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4 points to ponder for 2014 corn

If growing corn were akin to being a student, you’d be nervous now because final exam time is quickly approaching. The results of your corn-growing strategies will soon become apparent from your combine cab.

While you’re harvesting this fall, scan from the bird’s-eye view of your cab for any problems that have surfaced this year. Lessons learned can help you plan 2014 strategies. Following are four points to look for this fall.

1. Analyze weed escapes

Corn has an edge on soybeans in that its early canopy can halt many weed escapes. Still, watch for escapes in drowned-out spots and skips. These areas may consist of weeds that didn’t get sprayed. However, escapes may be due to herbicide resistance. Areas void of crop competition give weeds like glyphosate-resistant waterhemp room to thrive and multiply.

“Last year, I was able to see firsthand, for the first time on my farm, true resistance to glyphosate,” says Pat Duncanson, a Mapleton, Minnesota, farmer. “I had some waterhemp I wasn’t able to control. I ended up doing some hand-weeding to slow the progress of this weed and to keep it manageable as a small problem. It changed my attitude overnight; it was no longer a problem that would happen someday.”

2. Critique Your Weed Control  

Everyone likes to see a clean field at harvest. Still, this might not be a true indicator of weed-control success. Waiting too long to control weeds can ultimately rob your crop of yields, even if you kill them with postemergence herbicides.

That’s why weed scientists and agronomists are big fans of preemergence residual herbicides. They nix weed growth right at the outset of the cropping year.

Unfortunately, Mother Nature often had other plans during last spring’s soggy weather. Some of you likely couldn’t apply them in waterlogged fields. For those of you who could, though, preemergence residual corn products probably curbed waterhemp until the corn canopied.

“Multiapplication timing using preplant herbicides along with Roundup Ready or Liberty Link technology can control weeds that germinate at different times,” says Mike Owen, Iowa State University (ISU) Extension weed specialist.

Including preemergence residual herbicides can snuff weeds before they start. Weeds even as early as

V2 corn can slice yields by 5%, according to 2008 ISU trials.

3. Think about next year’s hybrids

Picking the right genetics can boost your bottom line more than any other input. “That is the engine,” says Jeff Hartz, marketing director for Wyffels Hybrids. “Then, you find the right trait platform.”

Harvest is a good time to determine which hybrids worked and which did not.

“If someone came to me with a great genetic corn that was non-Roundup resistant, it would be difficult for me to use,” says Duncanson. “So, I first look at genetics, but then I also look at the trait package. Most of the time, I can get the trait package in the genetics I want. Picking the right genetics in the right trait package could be the cheapest input on a per-acre basis,” he says.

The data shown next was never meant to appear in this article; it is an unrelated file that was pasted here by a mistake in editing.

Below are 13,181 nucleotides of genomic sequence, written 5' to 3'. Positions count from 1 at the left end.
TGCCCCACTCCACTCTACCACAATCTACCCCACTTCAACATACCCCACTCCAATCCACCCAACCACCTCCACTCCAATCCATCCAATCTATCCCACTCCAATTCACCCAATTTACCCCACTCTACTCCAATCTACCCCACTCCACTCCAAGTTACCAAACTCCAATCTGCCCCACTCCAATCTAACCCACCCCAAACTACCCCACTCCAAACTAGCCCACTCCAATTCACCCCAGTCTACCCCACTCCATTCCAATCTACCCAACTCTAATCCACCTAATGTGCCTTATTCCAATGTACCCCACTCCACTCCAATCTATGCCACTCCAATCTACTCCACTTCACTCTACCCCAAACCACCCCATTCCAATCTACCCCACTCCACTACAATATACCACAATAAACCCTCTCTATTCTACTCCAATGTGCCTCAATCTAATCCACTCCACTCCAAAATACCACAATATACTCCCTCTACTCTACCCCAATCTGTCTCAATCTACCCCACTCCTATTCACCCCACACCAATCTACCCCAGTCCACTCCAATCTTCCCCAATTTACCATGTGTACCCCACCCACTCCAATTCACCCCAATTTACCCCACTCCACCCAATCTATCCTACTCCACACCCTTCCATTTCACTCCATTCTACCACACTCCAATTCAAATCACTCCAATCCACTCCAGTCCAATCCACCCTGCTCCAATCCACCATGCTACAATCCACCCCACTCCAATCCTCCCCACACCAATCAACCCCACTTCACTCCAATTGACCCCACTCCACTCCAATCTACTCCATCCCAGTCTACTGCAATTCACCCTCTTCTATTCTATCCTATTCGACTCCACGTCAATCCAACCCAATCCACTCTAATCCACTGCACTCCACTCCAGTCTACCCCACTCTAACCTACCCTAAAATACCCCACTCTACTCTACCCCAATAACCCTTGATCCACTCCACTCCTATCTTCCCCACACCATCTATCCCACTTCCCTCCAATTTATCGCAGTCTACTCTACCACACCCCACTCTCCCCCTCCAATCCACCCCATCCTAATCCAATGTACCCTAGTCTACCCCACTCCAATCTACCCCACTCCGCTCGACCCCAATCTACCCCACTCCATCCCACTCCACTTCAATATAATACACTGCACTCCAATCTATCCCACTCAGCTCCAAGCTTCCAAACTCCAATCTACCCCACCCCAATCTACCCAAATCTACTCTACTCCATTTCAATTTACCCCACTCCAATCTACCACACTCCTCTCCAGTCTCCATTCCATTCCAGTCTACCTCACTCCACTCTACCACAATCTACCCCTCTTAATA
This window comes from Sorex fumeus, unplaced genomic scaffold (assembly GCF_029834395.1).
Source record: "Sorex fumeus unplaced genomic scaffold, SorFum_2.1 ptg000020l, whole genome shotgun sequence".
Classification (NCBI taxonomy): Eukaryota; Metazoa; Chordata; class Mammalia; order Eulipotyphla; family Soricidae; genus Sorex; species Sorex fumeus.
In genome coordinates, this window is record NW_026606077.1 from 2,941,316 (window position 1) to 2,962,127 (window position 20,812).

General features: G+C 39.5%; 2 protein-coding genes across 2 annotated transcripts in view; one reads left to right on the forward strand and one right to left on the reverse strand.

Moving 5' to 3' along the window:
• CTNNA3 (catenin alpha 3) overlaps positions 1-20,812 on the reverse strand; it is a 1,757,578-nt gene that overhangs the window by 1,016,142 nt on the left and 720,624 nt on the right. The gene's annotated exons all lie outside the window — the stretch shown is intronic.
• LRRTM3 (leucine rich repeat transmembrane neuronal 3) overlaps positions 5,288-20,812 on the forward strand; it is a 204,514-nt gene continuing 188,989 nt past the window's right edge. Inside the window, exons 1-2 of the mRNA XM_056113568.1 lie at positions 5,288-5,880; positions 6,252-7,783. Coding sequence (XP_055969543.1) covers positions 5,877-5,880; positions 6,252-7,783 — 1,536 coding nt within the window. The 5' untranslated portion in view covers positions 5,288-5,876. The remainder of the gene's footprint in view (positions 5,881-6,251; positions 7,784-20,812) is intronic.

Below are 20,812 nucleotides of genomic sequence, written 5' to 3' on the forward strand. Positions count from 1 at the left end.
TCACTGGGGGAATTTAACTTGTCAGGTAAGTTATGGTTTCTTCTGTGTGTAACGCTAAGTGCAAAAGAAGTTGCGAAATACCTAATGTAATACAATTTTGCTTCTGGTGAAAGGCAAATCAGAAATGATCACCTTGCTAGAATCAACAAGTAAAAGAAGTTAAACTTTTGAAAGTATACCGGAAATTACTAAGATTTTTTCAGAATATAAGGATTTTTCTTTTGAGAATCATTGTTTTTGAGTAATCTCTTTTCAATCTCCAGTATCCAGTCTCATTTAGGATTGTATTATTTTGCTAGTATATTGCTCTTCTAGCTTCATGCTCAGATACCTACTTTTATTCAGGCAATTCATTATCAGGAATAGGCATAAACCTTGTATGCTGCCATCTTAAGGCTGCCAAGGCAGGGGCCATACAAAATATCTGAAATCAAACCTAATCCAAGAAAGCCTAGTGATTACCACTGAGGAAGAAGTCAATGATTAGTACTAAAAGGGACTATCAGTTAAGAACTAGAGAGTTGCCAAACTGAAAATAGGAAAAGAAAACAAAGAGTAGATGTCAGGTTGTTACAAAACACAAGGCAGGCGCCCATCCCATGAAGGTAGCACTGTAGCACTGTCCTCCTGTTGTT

4. Monitor corn rootworm resistance

Downed corn that you eye from your combine cab could signal myriad maladies. One unfortunate possibility may be rootworm-trait failure. ISU researchers first confirmed corn rootworm resistance to the Cry3Bb1 protein contained in Monsanto’s Yield Gard hybrids in 2011. Since then, it was confirmed in Illinois in 2012, with performance problems also surfacing in Minnesota, Nebraska, and South Dakota.

It’s important to note that the trait still works in most cornfields. Rootworm resistance has not surfaced in Herculex RW hybrids containing the Cry34/35Ab1 protein or in the Agrisure RW trait containing the mCry3A protein. However, repeated use of the same control measure in the same crop can inevitably lead to resistance, just as it has with herbicide-resistant weeds.

Following are four steps you can take to forestall corn rootworm resistance to traits.

  1. Rotate to soybeans. “The number one way to control resistance is to reset the clock,” says Chuck Kolbet of Monsanto. Planting soybeans breaks corn rootworm life cycles in many areas. That isn’t the case, though, for regions struggling with extended diapause or the western corn rootworm variant. In these situations, corn rootworm has outfoxed the corn-soybean rotation.

  2. Rotate corn rootworm-resistant traits. “If you use the same product several years in a row in the same crop, you can get resistance,” says Bruce Hibbard, USDA-ARS entomologist based in Columbia, Missouri. Farmers can also fend off resistance by planting pyramided trait packages containing multiple Cry proteins. If one mode of action fails, another control mode contained in the pyramid can curb rootworm.

  3. Apply soil insecticides. “Granular soil insecticides banded over the row are the only control measure that corn rootworm has not resisted,” says Hibbard.

  4. Select naturally tolerant rootworm hybrids. “Some hybrids naturally have bigger root systems,” says Hibbard. “If rootworms emerge, more roots enable them to better endure rootworm feeding.”

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